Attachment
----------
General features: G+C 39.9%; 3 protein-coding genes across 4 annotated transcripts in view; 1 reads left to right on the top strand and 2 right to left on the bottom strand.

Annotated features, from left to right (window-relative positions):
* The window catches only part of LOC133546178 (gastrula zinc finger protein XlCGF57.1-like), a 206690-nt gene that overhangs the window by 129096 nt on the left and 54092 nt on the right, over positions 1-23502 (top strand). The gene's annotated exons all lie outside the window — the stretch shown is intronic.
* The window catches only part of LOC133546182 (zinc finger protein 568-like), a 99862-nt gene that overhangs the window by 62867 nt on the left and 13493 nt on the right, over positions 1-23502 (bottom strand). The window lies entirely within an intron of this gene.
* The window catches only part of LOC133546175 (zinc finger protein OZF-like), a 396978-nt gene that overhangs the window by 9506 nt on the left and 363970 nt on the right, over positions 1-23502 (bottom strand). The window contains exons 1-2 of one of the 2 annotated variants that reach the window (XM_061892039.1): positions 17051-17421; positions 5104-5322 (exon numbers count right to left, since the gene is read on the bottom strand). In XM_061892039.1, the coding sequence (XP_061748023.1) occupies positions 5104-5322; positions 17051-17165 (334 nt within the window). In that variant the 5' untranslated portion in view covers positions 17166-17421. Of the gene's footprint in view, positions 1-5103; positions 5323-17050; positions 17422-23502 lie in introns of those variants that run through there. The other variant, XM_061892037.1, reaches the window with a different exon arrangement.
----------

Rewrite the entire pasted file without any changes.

General features: G+C 39.9%; 3 protein-coding genes across 4 annotated transcripts in view; 1 reads left to right on the top strand and 2 right to left on the bottom strand.

Annotated features, from left to right (window-relative positions):
* The window catches only part of LOC133546178 (gastrula zinc finger protein XlCGF57.1-like), a 206690-nt gene that overhangs the window by 129096 nt on the left and 54092 nt on the right, over positions 1-23502 (top strand). The gene's annotated exons all lie outside the window — the stretch shown is intronic.
* The window catches only part of LOC133546182 (zinc finger protein 568-like), a 99862-nt gene that overhangs the window by 62867 nt on the left and 13493 nt on the right, over positions 1-23502 (bottom strand). The window lies entirely within an intron of this gene.
* The window catches only part of LOC133546175 (zinc finger protein OZF-like), a 396978-nt gene that overhangs the window by 9506 nt on the left and 363970 nt on the right, over positions 1-23502 (bottom strand). The window contains exons 1-2 of one of the 2 annotated variants that reach the window (XM_061892039.1): positions 17051-17421; positions 5104-5322 (exon numbers count right to left, since the gene is read on the bottom strand). In XM_061892039.1, the coding sequence (XP_061748023.1) occupies positions 5104-5322; positions 17051-17165 (334 nt within the window). In that variant the 5' untranslated portion in view covers positions 17166-17421. Of the gene's footprint in view, positions 1-5103; positions 5323-17050; positions 17422-23502 lie in introns of those variants that run through there. The other variant, XM_061892037.1, reaches the window with a different exon arrangement.